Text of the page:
Skip to main content

Very Superstitious



Bass anglers are a peculiar lot. They set the alarm extra early, grab a coffee or energy drink, and pile a trove of expensive gear into a boat or pickup, shirking all domestic responsibilities to head to the nearest water in an attempt to catch a few fish they will ultimately throw back. Anglers take time off work and spend wads of cash on equipment and lures to outsmart a fish that are known to hit beer tops and cigarette butts.

But like all tribes of people, bass anglers have their own philosophy, and are steeped in fishing lore handed down from ancient times. Passed on as well are the many superstitions held by fishermen and women for generations. It is believed that applying this esoteric knowledge will almost guarantee success on the water, if you hold your mouth right (whatever the hell that means).

Never Whistle

In this Cancel Culture we are living in, with the Me Too! movement and all, it is no longer acceptable to make rude remarks or cat-calls to women or to bass, apparently. If whistling at a pretty girl doesn't land you a date, what  makes you think it will help you land a fish? Creepers whistle, especially when they're about to do something shady. Bass don't appreciate shady.

Mentioning the word pig or rabbit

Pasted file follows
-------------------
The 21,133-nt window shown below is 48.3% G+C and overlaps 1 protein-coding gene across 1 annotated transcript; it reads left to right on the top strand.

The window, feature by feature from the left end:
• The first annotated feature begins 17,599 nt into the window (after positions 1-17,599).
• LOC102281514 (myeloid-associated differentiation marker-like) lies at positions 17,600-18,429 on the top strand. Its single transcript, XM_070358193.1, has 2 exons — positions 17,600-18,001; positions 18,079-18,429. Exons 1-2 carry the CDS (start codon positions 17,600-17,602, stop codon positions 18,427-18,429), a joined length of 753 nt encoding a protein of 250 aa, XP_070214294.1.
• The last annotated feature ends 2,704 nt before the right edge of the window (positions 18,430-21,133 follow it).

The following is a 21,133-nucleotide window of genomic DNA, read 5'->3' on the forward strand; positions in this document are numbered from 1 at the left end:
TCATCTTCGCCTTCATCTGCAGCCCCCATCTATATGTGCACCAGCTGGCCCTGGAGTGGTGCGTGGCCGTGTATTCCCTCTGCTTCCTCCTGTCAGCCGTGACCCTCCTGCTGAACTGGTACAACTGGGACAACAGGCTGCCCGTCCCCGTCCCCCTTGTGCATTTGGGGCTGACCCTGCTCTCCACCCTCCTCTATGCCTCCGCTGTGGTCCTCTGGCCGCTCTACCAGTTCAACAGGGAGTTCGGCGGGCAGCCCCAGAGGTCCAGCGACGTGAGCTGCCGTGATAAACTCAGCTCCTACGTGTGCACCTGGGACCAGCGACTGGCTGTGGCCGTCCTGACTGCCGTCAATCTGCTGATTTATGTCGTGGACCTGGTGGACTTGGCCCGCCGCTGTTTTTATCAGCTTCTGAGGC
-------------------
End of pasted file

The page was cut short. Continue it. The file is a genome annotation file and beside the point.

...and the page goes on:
Boat talk can take you down many different avenues, including, but not limited to, farm animals. But the experienced angler knows where the line is, and never crosses it. It's OK to speak of a chicken or a cow. Musings about horses or anecdotes about sheep are acceptable, but never talk about the pig. Or rabbit. Say: curly tail porker. Say: floppy ear fuzzy.

No redheads

The old cliche' blondes have more fun may have some merit in the world of bass fishing. Same with brunettes. When my uncle Joe said redheads were bad luck, I had no idea he was talking about fishing. There are plenty of red-haired bass fishers out there, so I'm not buying this one. 

Bananas on board

I flash hot or cold on bananas. Often they are mushy and mealy, but still edible. Sometimes, it's the perfect food to get me through the day. Chocked full of potassium and easy to digest, bananas are a great addition to any lunchbox or daypack. Just don't bring one of those damn things on my boat.

No water in the livewell before the first fish is caught

How about instead of that, don't forget to put the plug in the hull. I'd much rather have water sloshing around in the livewell, devoid of life, than a boat filling with water faster than I can pump it out. Bad luck to me is doing a headstand in the water, hanging off the back of the boat, while my fishing partner is standing on the throttle to get enough lake water drained out to put the plug in, or to make it back to the marina, whichever comes first.

Throwing back the first fish

I did this one time, at the start of a bass tournament. The fish was twelve inches, a legal fish to weigh in, but only weighed about two pounds. The rest of the day, my partner and I caught hundreds of eleven and a half inch fish. We went to the weigh-in as spectators. A two-pound fish won the tournament.

Lucky fishing hat

An avid kayak angler, Ed Morgan was fishing the overgrown edges of a farm pond when he forgot to take a standing rod out of its holder before he paddled under a low-hanging tree. Trying to untangle the mess, his wide-brimmed, "lucky" fishing hat got twisted in the limbs, choking him with the cord around his neck. In the struggle, Ed dumped the boat, broke his rod, and lost most of his gear in the muck. The hat is still in that tree to this day.